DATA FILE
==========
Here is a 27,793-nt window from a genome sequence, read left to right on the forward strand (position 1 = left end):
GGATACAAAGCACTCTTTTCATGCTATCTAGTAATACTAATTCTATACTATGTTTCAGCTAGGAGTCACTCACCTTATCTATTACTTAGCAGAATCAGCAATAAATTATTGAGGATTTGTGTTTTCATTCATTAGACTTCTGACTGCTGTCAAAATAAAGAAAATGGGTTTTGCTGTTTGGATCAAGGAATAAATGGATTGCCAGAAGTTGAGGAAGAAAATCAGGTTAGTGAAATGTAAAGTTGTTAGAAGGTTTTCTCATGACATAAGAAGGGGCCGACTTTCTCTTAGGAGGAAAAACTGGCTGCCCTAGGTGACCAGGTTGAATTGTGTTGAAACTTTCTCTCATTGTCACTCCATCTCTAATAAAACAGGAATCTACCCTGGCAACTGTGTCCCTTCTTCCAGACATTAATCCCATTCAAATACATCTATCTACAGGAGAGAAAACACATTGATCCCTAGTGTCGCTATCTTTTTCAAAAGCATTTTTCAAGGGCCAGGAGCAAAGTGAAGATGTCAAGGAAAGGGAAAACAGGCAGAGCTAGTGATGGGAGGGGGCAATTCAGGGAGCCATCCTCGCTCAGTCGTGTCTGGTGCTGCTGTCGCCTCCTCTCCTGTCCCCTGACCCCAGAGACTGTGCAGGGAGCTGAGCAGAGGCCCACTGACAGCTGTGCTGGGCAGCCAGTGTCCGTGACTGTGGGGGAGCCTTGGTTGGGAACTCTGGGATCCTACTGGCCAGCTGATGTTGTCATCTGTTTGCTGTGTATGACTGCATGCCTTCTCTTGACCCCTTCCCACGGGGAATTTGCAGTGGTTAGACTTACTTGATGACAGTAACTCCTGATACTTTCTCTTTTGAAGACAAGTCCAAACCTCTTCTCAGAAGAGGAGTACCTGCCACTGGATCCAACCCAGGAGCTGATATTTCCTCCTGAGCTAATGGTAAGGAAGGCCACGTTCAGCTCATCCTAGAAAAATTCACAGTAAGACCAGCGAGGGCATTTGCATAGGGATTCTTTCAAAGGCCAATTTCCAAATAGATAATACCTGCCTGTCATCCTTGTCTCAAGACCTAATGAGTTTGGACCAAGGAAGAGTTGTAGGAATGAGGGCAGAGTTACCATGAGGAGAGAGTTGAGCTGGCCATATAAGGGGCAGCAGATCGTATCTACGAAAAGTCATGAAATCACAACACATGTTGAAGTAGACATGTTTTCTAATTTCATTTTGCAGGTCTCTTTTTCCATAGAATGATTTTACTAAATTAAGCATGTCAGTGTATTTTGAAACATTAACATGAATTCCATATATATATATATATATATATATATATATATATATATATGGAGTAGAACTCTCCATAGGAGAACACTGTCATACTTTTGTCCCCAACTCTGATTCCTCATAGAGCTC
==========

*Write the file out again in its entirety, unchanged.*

Here is a 27,793-nt window from a genome sequence, read left to right on the forward strand (position 1 = left end):
GGATACAAAGCACTCTTTTCATGCTATCTAGTAATACTAATTCTATACTATGTTTCAGCTAGGAGTCACTCACCTTATCTATTACTTAGCAGAATCAGCAATAAATTATTGAGGATTTGTGTTTTCATTCATTAGACTTCTGACTGCTGTCAAAATAAAGAAAATGGGTTTTGCTGTTTGGATCAAGGAATAAATGGATTGCCAGAAGTTGAGGAAGAAAATCAGGTTAGTGAAATGTAAAGTTGTTAGAAGGTTTTCTCATGACATAAGAAGGGGCCGACTTTCTCTTAGGAGGAAAAACTGGCTGCCCTAGGTGACCAGGTTGAATTGTGTTGAAACTTTCTCTCATTGTCACTCCATCTCTAATAAAACAGGAATCTACCCTGGCAACTGTGTCCCTTCTTCCAGACATTAATCCCATTCAAATACATCTATCTACAGGAGAGAAAACACATTGATCCCTAGTGTCGCTATCTTTTTCAAAAGCATTTTTCAAGGGCCAGGAGCAAAGTGAAGATGTCAAGGAAAGGGAAAACAGGCAGAGCTAGTGATGGGAGGGGGCAATTCAGGGAGCCATCCTCGCTCAGTCGTGTCTGGTGCTGCTGTCGCCTCCTCTCCTGTCCCCTGACCCCAGAGACTGTGCAGGGAGCTGAGCAGAGGCCCACTGACAGCTGTGCTGGGCAGCCAGTGTCCGTGACTGTGGGGGAGCCTTGGTTGGGAACTCTGGGATCCTACTGGCCAGCTGATGTTGTCATCTGTTTGCTGTGTATGACTGCATGCCTTCTCTTGACCCCTTCCCACGGGGAATTTGCAGTGGTTAGACTTACTTGATGACAGTAACTCCTGATACTTTCTCTTTTGAAGACAAGTCCAAACCTCTTCTCAGAAGAGGAGTACCTGCCACTGGATCCAACCCAGGAGCTGATATTTCCTCCTGAGCTAATGGTAAGGAAGGCCACGTTCAGCTCATCCTAGAAAAATTCACAGTAAGACCAGCGAGGGCATTTGCATAGGGATTCTTTCAAAGGCCAATTTCCAAATAGATAATACCTGCCTGTCATCCTTGTCTCAAGACCTAATGAGTTTGGACCAAGGAAGAGTTGTAGGAATGAGGGCAGAGTTACCATGAGGAGAGAGTTGAGCTGGCCATATAAGGGGCAGCAGATCGTATCTACGAAAAGTCATGAAATCACAACACATGTTGAAGTAGACATGTTTTCTAATTTCATTTTGCAGGTCTCTTTTTCCATAGAATGATTTTACTAAATTAAGCATGTCAGTGTATTTTGAAACATTAACATGAATTCCATATATATATATATATATATATATATATATATATATATATGGAGTAGAACTCTCCATAGGAGAACACTGTCATACTTTTGTCCCCAACTCTGATTCCTCATAGAGCTC